Non-Competition & Non-Solicitation Disputes in Western Canada
Many employers require employees to sign non-solicitation and non-competition clauses (otherwise known as restrictive covenants) either before starting work or sometime thereafter.
A non-competition clause stops the employee from working at a competitor for a certain number of months after separating from the company while a non-solicitation clause allows the employee to work anywhere, but with one caveat: they cannot solicit their former employer’s clients. Therefore, while a non-competition is much more restrictive than a non-solicitation, they both have the potential to damage a person’s re-employability.
With that said, the good news is that both of these clauses are often unenforceable. This article will explain some of the ways this can occur.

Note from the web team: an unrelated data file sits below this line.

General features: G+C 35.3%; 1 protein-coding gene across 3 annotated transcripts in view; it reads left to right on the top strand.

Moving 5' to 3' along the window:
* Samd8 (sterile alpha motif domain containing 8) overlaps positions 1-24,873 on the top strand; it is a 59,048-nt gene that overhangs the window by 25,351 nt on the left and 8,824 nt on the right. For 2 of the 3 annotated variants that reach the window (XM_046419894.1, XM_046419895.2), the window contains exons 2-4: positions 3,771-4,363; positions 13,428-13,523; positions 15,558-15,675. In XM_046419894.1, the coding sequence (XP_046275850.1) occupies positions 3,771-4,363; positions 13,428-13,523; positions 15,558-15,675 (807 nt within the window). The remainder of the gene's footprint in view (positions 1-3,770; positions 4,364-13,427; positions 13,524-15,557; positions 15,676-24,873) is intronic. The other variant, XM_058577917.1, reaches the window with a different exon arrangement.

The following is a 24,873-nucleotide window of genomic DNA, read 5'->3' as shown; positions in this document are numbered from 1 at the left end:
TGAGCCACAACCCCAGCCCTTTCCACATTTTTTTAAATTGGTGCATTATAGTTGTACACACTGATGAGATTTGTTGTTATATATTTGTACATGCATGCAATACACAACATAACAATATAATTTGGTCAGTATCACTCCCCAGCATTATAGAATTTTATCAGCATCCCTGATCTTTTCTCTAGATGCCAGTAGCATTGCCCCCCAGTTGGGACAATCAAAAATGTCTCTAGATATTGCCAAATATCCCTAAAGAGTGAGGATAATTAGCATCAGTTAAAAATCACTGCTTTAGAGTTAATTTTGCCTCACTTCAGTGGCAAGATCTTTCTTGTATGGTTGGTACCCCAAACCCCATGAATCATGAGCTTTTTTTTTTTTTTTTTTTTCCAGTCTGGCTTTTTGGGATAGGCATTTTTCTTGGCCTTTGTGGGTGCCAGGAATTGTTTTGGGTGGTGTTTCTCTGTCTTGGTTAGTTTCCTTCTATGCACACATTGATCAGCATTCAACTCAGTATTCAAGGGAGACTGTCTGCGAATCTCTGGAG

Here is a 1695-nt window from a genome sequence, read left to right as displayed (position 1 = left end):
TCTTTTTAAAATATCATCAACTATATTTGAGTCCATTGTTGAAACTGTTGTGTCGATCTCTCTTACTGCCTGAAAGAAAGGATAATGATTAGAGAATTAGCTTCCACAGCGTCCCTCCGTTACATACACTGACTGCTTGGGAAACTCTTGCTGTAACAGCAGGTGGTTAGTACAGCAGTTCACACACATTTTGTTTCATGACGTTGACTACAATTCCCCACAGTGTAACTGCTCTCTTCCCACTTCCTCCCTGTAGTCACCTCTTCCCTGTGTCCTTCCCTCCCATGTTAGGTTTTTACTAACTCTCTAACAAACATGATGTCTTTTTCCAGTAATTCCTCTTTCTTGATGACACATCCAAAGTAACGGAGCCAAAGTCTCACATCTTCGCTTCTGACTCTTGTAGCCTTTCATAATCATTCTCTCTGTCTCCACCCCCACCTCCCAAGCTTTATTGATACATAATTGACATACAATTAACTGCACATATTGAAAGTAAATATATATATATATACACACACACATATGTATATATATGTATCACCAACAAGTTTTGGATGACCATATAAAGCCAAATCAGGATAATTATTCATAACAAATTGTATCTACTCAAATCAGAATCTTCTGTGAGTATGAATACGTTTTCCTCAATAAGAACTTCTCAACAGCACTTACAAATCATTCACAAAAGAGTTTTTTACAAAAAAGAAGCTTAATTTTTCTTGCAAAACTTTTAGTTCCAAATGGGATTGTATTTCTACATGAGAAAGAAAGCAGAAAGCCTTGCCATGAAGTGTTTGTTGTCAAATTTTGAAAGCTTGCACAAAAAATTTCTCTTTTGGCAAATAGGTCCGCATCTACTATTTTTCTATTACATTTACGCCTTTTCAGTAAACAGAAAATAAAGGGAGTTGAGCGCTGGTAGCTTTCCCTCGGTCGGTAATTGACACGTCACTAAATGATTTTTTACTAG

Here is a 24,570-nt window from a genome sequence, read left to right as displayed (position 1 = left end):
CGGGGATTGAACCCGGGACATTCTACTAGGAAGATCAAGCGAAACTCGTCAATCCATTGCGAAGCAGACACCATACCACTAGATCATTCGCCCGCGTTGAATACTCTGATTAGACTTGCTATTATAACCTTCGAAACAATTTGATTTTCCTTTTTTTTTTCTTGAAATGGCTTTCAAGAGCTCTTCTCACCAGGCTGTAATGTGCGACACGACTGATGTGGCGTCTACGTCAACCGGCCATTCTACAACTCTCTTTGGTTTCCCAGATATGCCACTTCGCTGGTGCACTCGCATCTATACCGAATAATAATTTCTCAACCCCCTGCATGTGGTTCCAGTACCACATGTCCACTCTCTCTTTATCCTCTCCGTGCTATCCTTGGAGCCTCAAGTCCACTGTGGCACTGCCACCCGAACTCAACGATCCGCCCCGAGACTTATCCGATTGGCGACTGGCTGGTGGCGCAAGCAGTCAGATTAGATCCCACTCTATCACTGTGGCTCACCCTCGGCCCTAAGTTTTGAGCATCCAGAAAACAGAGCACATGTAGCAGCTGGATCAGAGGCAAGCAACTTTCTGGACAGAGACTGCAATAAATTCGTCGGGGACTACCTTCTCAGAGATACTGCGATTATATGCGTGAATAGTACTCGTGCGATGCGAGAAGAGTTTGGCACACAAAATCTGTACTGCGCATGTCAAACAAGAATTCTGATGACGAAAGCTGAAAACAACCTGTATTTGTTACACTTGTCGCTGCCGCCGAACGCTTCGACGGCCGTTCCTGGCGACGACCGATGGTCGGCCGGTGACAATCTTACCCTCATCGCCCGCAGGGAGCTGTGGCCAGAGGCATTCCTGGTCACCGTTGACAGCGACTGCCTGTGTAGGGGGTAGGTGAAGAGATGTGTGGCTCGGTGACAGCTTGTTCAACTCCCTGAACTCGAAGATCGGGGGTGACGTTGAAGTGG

We can assist you with many different issues and disputes that arise with these clauses depending on the circumstances, such as:
- Helping you understand whether your non-competition or non-solicitation clause is likely enforceable against you;
- Helping you negotiate with your employer to get less-restrictive clauses, or get released from obligations under clauses you previously agreed to;
- Advising you of the potential consequences if your employer sues you for allegedly breaching a clause;
- Helping you deal with the situation if your former employer claims you are breaching a clause or has sued you.
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At Taylor Janis LLP, we have the skills, knowledge, and expertise to handle all of your employment & labour law needs.
Jon is a partner working in the firm’s Edmonton Office. He passionately provides legal advice and represents clients in all family matters. Jon has a wealth of experience advocating for his clients in judicial, quasi-judicial, and dispute-resolution venues.